The latest action is comparable to the one launched in July 2022 also by the South African Government. On that occasion, it acted against a specific recent regulation which made the application of cold treatment compulsory in transit; a regulation imposed by the EU on South Africa and other countries affected by the false codling moth (FCM or Thaumatotibia leucotreta) quarantine pest. Back then, the reaction of the South African authorities almost immediately followed the request from their sector and the rule's publication in the DOUE. In the case at hand, however, the Citrus Growers Association (CGA) of South Africa has been making the demand since, at least, last August, and only now, when the executive is facing the start of the import campaign from the Southern Cone, has it decided to act. Unlike the previous one, the present action before the WTO is not set against any new regulation; it is questioning a regulation already in force for years. This is also not the first time that South Africa has acted in this way. In 2014, due to the European regulation against black spot, it already promoted – or claimed to promote – an identical call for consultations. None has had any impact.

The CGC denies the only two technical arguments mentioned in the aforementioned official statement. On one hand, the disease is cited as an infection that causes "aesthetic imperfections in the fruit affected." However, the scientific community describes this disease as the most dangerous and harmful fungus in citrus, as it causes necrotic damage that can make it unviable to sell the fruit in the fresh market. Such an affliction would be particularly damaging for Spanish citriculture, which is a world leader in the export of fresh citrus. "We already have the highest costs in the world, but they are growing exponentially, with high levels of waste in the warehouses. The arrival of CBS would, therefore, be a disaster for us," says Sanfeliu.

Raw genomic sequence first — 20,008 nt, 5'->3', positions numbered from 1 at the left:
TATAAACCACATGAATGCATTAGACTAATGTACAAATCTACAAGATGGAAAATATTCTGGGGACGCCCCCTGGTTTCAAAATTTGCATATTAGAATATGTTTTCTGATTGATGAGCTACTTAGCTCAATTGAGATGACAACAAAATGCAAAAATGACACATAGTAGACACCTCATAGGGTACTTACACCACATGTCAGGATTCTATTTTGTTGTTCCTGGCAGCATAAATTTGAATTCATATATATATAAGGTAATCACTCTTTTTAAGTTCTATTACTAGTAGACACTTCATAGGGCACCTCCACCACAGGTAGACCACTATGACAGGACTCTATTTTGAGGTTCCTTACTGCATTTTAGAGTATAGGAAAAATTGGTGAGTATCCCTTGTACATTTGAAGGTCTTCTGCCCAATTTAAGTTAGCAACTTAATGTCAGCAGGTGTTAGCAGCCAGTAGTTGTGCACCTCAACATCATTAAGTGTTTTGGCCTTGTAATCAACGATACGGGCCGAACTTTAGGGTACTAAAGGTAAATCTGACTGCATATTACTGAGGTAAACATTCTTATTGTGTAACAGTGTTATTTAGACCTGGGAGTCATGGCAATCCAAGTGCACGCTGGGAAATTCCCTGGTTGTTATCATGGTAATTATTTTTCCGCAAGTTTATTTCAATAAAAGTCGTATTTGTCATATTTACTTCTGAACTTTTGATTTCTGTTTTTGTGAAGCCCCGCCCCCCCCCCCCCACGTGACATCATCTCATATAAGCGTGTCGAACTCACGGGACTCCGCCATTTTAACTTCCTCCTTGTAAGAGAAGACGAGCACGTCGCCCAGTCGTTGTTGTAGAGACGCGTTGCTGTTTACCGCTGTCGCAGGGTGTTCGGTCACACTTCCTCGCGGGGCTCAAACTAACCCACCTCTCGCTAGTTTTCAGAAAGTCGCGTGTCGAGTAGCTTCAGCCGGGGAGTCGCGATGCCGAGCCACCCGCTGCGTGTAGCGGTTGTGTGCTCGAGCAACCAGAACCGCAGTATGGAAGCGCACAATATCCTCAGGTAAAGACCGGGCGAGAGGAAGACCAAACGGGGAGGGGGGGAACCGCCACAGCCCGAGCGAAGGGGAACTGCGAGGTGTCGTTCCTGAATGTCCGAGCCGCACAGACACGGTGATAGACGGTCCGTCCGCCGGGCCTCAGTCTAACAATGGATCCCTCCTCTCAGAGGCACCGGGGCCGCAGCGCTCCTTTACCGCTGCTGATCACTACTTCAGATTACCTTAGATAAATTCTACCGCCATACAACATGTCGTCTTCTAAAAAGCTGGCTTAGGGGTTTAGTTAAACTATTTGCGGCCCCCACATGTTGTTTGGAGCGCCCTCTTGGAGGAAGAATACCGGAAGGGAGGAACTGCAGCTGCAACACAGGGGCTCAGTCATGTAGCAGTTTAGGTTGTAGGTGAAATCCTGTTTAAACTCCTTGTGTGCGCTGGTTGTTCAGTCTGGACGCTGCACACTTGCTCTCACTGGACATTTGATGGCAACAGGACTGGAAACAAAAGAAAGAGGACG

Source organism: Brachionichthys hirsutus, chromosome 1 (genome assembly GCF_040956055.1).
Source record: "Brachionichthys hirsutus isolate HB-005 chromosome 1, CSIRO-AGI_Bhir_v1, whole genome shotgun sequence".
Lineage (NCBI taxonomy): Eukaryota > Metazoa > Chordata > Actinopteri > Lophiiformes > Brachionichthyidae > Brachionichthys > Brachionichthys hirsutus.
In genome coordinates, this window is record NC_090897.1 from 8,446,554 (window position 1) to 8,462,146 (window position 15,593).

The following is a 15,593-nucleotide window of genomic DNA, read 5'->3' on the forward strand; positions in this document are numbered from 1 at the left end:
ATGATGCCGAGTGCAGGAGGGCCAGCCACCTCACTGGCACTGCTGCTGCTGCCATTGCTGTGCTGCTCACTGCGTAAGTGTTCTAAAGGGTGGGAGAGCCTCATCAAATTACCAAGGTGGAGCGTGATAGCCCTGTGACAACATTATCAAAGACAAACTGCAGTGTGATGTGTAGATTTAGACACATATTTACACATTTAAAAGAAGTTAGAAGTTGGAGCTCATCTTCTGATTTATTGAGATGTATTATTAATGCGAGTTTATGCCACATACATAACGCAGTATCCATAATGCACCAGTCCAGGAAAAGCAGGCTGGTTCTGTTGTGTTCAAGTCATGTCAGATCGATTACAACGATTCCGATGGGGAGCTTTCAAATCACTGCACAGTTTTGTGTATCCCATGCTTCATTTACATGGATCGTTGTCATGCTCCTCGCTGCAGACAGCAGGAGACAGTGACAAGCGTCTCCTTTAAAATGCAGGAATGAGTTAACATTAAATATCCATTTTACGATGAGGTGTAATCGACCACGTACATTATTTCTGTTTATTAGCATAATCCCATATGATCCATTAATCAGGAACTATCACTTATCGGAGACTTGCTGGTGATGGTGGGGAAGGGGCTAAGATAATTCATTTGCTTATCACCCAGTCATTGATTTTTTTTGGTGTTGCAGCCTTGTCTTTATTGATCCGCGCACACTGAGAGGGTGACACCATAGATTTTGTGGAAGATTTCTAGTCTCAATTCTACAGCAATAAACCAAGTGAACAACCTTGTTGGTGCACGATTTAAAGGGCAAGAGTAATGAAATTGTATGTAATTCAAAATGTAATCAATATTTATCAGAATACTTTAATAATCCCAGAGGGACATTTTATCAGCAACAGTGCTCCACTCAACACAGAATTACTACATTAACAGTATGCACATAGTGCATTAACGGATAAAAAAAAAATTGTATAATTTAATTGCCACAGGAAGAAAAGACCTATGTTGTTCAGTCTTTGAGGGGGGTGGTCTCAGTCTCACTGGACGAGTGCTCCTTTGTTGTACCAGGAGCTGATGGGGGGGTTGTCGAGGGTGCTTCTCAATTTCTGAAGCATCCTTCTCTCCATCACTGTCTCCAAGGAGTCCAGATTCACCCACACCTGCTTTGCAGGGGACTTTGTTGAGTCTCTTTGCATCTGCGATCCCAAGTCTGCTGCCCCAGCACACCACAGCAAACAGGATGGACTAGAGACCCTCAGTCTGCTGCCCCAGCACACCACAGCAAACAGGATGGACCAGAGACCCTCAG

On the other hand, the South African executive also alleges in its statement that "the world's leading scientists have shown that CBS cannot be transmitted through fruit;" a statement that is a half-truth or directly false. There is no doubt that the importation of citrus plant material is the most likely way for the disease to be introduced, but the importation of fruits is still a "possible and moderately probable" route, according to the EFSA (European Food Safety Authority) Plant Health Panel. A risk aggravated by two factors: the high number of interceptions despite the already low sampling percentage in the EU, and the high volume of citrus imported from South Africa at present, between 850,000 and 950,000 tons, if we are talking about the EU plus the United Kingdom (volumes to which we must add the imports from other countries where CBS is also present).

In Sanfeliu's opinion, South Africa or the CGA's credibility in this area is "questionable". It is worth recalling that, for decades, both argued that CBS could not acclimatize to the Mediterranean. In 2019, however, Tunisia, which has the same Mediterranean climate as Spain, reported its presence.

For more information:
Rafael Quilis
+34 661 20 86 96